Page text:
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dc.contributor.authorKoch, K.
dc.contributor.authorAlgar, D.
dc.contributor.authorSearle, J.B.
dc.contributor.authorPfenninger, M.
dc.contributor.authorSchwenk, K.
dc.date.accessioned2018-10-04T16:46:36Z
dc.date.available2018-10-04T16:46:36Z
dc.date.issued2015-12-04
dc.identifier.citationBMC Evolutionary Biology, 2015, 15:262
dc.identifier.urihttps://hdl.handle.net/1813/59159
dc.description.abstractBACKGROUND: Cats have been transported as human commensals worldwide giving rise to many feral populations. In Australia, feral cats have caused decline and extinction of native mammals, but their time of introduction and origin is unclear. Here, we investigate hypotheses of cat arrival pre- or post-European settlement, and the potential for admixture between cats of different invasion events. We analyse the genetic structure and diversity of feral cats from six locations on mainland Australia, seven Australian islands and samples from Southeast Asia and Europe using microsatellite and mitochondrial DNA data. RESULTS: Our results based on phylogeographic model selection are consistent with a European origin of cats in Australia. We find genetic distinctiveness of Australian mainland samples compared with Dirk Hartog Island, Flinders Island, Tasman Island and Cocos (Keeling) Island samples, and genetic similarities between some of the island populations. Historical records suggest that introduction of cats to these islands occurred at the time of European exploration and/or in connection with the pearling, whaling and sealing trades early in the 19th century. On-going influx of domestic cats into the feral cat population is apparently causing the Australian mainland populations to be genetically differentiated from those island populations, which likely are remnants of the historically introduced cat genotypes. CONCLUSION: A mainly European origin of feral cats in Australia, with possible secondary introductions from Asia following the initial establishment of cats in Australia is reasonable. The islands surrounding Australia may represent founding populations and are of particular interest. The results of the study provide an important timeframe for the impact of feral cats on native species in Australia.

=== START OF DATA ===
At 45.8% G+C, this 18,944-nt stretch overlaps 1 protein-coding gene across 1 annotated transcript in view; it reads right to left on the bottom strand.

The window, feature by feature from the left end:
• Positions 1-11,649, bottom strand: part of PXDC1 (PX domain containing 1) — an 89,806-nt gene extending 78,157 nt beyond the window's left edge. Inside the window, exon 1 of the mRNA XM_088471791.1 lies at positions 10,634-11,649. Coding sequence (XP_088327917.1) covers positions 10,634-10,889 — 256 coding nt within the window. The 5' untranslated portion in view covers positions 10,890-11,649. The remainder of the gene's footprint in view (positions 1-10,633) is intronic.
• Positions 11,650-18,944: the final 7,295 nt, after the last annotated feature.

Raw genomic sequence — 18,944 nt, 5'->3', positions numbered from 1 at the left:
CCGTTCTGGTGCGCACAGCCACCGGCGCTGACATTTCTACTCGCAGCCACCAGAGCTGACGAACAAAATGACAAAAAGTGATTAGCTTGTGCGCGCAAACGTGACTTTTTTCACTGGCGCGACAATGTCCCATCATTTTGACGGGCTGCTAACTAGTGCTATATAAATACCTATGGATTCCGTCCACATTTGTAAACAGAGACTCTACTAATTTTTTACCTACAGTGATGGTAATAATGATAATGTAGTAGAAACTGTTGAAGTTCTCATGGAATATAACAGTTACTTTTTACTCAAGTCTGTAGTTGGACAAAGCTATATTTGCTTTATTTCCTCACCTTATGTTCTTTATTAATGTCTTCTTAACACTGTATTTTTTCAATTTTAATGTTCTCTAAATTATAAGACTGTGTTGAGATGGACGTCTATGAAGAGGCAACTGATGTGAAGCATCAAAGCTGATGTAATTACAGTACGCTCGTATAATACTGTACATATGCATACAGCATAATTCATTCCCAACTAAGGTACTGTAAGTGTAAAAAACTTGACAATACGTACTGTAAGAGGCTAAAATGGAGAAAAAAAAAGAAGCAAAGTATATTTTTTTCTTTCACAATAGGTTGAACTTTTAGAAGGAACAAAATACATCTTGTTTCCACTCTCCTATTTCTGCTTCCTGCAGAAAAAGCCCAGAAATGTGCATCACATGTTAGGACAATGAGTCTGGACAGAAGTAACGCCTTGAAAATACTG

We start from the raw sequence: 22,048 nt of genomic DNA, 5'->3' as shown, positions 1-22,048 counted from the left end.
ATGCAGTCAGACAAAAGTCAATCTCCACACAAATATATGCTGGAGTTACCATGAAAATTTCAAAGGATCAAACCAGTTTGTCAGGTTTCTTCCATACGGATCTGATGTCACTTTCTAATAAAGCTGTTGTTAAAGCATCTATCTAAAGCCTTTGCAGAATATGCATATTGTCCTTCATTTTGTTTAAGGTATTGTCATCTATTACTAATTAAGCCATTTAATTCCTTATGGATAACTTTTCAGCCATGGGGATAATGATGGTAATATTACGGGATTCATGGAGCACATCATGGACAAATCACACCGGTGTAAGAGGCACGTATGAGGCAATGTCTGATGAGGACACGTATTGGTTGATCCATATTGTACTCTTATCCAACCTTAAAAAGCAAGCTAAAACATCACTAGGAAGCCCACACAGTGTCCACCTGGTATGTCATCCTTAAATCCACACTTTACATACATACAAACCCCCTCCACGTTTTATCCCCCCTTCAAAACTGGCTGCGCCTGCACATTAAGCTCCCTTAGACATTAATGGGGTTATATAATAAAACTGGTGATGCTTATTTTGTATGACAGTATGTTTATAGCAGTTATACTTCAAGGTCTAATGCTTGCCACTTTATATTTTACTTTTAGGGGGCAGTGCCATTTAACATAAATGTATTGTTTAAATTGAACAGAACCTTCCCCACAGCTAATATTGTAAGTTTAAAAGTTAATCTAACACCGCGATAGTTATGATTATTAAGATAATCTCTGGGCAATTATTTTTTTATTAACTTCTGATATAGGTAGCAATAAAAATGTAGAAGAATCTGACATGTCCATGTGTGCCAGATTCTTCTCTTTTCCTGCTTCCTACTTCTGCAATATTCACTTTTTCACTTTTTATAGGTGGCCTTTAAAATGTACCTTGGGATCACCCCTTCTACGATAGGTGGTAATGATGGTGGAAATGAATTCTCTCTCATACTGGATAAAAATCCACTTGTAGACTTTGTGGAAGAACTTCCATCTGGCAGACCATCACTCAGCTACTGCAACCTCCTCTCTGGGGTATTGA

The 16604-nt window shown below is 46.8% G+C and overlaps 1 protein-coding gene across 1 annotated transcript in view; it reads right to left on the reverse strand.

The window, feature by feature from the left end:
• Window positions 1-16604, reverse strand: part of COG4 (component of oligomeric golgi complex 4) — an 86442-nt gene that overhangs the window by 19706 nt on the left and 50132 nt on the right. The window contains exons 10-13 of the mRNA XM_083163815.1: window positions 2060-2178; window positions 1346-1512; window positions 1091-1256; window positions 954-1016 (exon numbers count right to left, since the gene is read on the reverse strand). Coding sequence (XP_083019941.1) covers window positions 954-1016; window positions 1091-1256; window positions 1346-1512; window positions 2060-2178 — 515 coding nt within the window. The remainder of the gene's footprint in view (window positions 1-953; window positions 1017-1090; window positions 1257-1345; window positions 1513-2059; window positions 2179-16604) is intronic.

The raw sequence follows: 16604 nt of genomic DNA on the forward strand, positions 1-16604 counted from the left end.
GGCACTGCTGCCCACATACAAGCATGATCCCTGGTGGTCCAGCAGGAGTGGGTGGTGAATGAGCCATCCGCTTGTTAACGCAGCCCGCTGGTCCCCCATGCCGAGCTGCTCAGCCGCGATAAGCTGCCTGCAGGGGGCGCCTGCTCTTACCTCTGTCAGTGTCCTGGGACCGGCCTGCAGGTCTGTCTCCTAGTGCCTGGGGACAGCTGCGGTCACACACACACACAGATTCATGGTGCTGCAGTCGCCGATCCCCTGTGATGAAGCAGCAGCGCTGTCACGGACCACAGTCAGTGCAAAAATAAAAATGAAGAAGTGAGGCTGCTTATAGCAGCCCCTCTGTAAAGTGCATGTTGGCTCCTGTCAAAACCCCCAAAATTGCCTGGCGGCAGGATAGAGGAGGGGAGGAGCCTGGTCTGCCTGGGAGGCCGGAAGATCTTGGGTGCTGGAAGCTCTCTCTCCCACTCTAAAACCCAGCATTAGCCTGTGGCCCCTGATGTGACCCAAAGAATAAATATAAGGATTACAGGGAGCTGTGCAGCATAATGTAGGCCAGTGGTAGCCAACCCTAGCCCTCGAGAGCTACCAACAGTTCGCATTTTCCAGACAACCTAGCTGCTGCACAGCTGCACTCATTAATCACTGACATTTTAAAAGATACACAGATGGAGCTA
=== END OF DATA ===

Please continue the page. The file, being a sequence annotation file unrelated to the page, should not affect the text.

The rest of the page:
dc.description.sponsorshipWe acknowledge financial support by the Biodiversity and Climate Research Centre Frankfurt am Main (BiK-F; ‘LOEWE–Landes-Offensive zur Entwicklung Wissenschaftlich-ökonomischer Exzellenz’ of Hesse’s Ministry of Higher Education, Research and the Arts).
dc.language.isoen_US
dc.publisherBioMed Central
dc.subjectFelis silvestris catus
dc.subjectHuman introduction
dc.subjectCommensal
dc.subjectFeral cat
dc.subjectPhylogeography
dc.subjectColonization history
dc.titleA voyage to Terra Australis: human-mediated dispersal of cats
dc.typearticle
dcterms.licensehttp://hdl.handle.net/1813/58682
dc.relation.doihttps://doi.org/10.1186/s12862-015-0542-7


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